We present NAREIT FFO and NAREIT FFO per diluted share as non-GAAP measures of our performance in addition to our earnings per share (calculated in accordance with GAAP). We calculate NAREIT FFO per diluted share as our NAREIT FFO (defined as set forth below) for a given operating period, as adjusted for the effect of dilutive securities, divided by the number of fully diluted shares outstanding during such period, in accordance with NAREIT guidelines. NAREIT defines FFO as net income (calculated in accordance with GAAP) excluding gains and losses from sales of real estate, the cumulative effect of changes in accounting principles, real estate-related depreciation, amortization and impairments and adjustments for unconsolidated partnerships and joint ventures. Adjustments for unconsolidated partnerships and joint ventures are calculated to reflect our pro rata FFO of those entities on the same basis.
We believe that NAREIT FFO per diluted share is a useful supplemental measure of our operating performance and that the presentation of NAREIT FFO per diluted share, when combined with the primary GAAP presentation of earnings per share, provides beneficial information to investors. By excluding the effect of real estate depreciation, amortization, impairments and gains and losses from sales of real estate, all of which are based on historical cost accounting and which may be of lesser significance in evaluating current performance, we believe that such measures can facilitate comparisons of operating performance between periods and with other REITs, even though NAREIT FFO per diluted share does not represent an amount that accrues directly to holders of our common stock. Historical cost accounting for real estate assets implicitly assumes that the value of real estate assets diminishes predictably over time. As noted by NAREIT in its April 2002 "White Paper on Funds From Operations," since real estate values have historically risen or fallen with market conditions, many industry investors have considered presentation of operating results for real estate companies that use historical cost accounting to be insufficient by themselves. For these reasons, NAREIT adopted the FFO metric in order to promote an industry-wide measure of REIT operating performance.
Adjusted FFO per Diluted Share
We also present Adjusted FFO per diluted share when evaluating our performance because management believes that the exclusion of certain additional items described below provides useful supplemental information to investors regarding our ongoing operating performance. Management historically has made the adjustments detailed below in evaluating our performance, in our annual budget process and for our compensation programs. We believe that the presentation of Adjusted FFO per diluted share, when combined with both the primary GAAP presentation of earnings per share and FFO per diluted share as defined by NAREIT, provides useful supplemental information that is beneficial to an investor's complete understanding of our operating performance. We adjust NAREIT FFO per diluted share for the following items, which may occur in any period, and refer to this measure as Adjusted FFO per diluted share:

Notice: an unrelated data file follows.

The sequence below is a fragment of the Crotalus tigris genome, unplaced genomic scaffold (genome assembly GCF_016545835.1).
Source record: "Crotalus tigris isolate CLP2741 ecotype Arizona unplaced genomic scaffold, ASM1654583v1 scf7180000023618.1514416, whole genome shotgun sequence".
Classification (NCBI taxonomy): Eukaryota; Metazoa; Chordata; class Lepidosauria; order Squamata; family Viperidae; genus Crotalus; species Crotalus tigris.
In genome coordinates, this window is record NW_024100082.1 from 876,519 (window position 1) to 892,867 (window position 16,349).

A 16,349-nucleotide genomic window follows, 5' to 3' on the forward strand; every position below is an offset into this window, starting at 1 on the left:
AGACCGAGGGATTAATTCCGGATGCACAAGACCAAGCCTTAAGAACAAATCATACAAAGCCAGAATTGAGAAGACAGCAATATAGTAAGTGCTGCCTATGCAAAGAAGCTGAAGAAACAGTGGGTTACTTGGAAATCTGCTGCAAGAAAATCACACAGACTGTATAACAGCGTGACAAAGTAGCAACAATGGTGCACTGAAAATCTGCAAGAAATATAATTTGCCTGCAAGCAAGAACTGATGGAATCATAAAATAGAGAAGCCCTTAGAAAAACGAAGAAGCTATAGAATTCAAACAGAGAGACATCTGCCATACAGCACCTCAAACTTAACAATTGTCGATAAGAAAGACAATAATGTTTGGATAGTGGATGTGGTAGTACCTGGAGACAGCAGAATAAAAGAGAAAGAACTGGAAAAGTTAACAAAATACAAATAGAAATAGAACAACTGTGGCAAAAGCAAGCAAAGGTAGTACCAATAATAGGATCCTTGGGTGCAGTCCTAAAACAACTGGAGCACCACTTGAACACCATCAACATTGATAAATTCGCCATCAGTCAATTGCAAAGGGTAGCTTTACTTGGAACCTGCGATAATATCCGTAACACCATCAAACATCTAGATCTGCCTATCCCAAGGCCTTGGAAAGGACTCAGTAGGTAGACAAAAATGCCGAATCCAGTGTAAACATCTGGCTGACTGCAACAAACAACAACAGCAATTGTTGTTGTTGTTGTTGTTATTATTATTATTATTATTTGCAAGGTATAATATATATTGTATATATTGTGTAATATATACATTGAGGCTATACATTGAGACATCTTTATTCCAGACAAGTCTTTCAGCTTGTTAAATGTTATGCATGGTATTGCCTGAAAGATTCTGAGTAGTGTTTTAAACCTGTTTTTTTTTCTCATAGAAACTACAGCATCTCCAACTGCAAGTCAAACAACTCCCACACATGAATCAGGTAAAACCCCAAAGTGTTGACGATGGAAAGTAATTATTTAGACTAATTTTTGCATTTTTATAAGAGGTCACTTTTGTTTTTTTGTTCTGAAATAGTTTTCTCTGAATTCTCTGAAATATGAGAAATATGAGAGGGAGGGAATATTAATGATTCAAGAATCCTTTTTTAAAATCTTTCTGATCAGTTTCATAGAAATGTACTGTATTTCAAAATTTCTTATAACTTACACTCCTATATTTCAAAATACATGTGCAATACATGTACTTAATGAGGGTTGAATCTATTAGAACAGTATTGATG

Earnings before Interest Expense, Income Taxes, Depreciation and Amortization (EBITDA) is a commonly used measure of performance in many industries. Management believes EBITDA provides useful information to investors regarding our results of operations because it helps us and our investors evaluate the ongoing operating performance of our properties after removing the impact of the Company's capital structure (primarily interest expense) and its asset base (primarily depreciation and amortization). Management also believes the use of EBITDA facilitates comparisons between us and other lodging REITs, hotel owners who are not REITs and other capital-intensive companies. Management uses EBITDA to evaluate property-level results and as one measure in determining the value of acquisitions and dispositions and, like FFO and Adjusted FFO per diluted share, is widely used by management in the annual budget process and for our compensation programs.
Historically, management has adjusted EBITDA when evaluating the performance of Host Inc. and Host L.P. because we believe that the exclusion of certain additional items described below provides useful supplemental information to investors regarding our ongoing operating performance and that the presentation of Adjusted EBITDA, when combined with the primary GAAP presentation of net income, is beneficial to an investor's complete understanding of our operating performance. Adjusted EBITDA also is a relevant measure in calculating certain credit ratios. We adjust EBITDA for the following items, which may occur in any period, and refer to this measure as Adjusted EBITDA:
Limitations on the Use of NAREIT FFO per Diluted Share, Adjusted FFO per Diluted Share, EBITDA and Adjusted EBITDA